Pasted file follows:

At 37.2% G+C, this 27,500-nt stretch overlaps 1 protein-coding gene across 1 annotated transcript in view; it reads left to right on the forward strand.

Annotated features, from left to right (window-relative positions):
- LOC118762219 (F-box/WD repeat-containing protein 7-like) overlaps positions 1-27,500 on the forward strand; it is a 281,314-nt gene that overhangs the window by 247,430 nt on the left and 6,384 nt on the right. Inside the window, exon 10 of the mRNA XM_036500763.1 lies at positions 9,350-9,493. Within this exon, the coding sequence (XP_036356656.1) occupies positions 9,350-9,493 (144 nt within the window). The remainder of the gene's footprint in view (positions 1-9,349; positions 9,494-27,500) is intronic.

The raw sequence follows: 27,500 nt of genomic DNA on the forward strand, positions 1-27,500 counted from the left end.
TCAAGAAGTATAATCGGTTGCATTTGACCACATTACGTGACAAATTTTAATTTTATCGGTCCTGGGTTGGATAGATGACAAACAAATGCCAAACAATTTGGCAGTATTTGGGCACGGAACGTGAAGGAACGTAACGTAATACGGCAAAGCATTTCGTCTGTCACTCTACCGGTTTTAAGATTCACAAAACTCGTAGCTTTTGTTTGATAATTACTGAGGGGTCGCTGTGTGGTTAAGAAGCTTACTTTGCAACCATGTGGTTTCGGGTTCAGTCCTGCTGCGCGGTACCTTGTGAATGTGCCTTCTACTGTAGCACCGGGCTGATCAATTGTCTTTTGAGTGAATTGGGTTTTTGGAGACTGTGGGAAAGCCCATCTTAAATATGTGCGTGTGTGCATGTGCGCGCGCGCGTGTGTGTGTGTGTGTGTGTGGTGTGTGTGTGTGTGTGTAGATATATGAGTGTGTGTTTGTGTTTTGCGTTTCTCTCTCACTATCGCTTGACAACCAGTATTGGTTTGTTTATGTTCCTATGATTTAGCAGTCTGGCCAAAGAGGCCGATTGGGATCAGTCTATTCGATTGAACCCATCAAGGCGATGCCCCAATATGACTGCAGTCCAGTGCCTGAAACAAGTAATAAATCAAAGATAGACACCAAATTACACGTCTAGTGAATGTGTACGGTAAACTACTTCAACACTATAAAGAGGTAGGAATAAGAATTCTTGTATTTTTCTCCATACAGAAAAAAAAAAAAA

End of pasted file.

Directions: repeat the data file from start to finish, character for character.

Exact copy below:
At 37.2% G+C, this 27,500-nt stretch overlaps 1 protein-coding gene across 1 annotated transcript in view; it reads left to right on the forward strand.

Annotated features, from left to right (window-relative positions):
- LOC118762219 (F-box/WD repeat-containing protein 7-like) overlaps positions 1-27,500 on the forward strand; it is a 281,314-nt gene that overhangs the window by 247,430 nt on the left and 6,384 nt on the right. Inside the window, exon 10 of the mRNA XM_036500763.1 lies at positions 9,350-9,493. Within this exon, the coding sequence (XP_036356656.1) occupies positions 9,350-9,493 (144 nt within the window). The remainder of the gene's footprint in view (positions 1-9,349; positions 9,494-27,500) is intronic.

The raw sequence follows: 27,500 nt of genomic DNA on the forward strand, positions 1-27,500 counted from the left end.
TCAAGAAGTATAATCGGTTGCATTTGACCACATTACGTGACAAATTTTAATTTTATCGGTCCTGGGTTGGATAGATGACAAACAAATGCCAAACAATTTGGCAGTATTTGGGCACGGAACGTGAAGGAACGTAACGTAATACGGCAAAGCATTTCGTCTGTCACTCTACCGGTTTTAAGATTCACAAAACTCGTAGCTTTTGTTTGATAATTACTGAGGGGTCGCTGTGTGGTTAAGAAGCTTACTTTGCAACCATGTGGTTTCGGGTTCAGTCCTGCTGCGCGGTACCTTGTGAATGTGCCTTCTACTGTAGCACCGGGCTGATCAATTGTCTTTTGAGTGAATTGGGTTTTTGGAGACTGTGGGAAAGCCCATCTTAAATATGTGCGTGTGTGCATGTGCGCGCGCGCGTGTGTGTGTGTGTGTGTGTGGTGTGTGTGTGTGTGTGTAGATATATGAGTGTGTGTTTGTGTTTTGCGTTTCTCTCTCACTATCGCTTGACAACCAGTATTGGTTTGTTTATGTTCCTATGATTTAGCAGTCTGGCCAAAGAGGCCGATTGGGATCAGTCTATTCGATTGAACCCATCAAGGCGATGCCCCAATATGACTGCAGTCCAGTGCCTGAAACAAGTAATAAATCAAAGATAGACACCAAATTACACGTCTAGTGAATGTGTACGGTAAACTACTTCAACACTATAAAGAGGTAGGAATAAGAATTCTTGTATTTTTCTCCATACAGAAAAAAAAAAAAA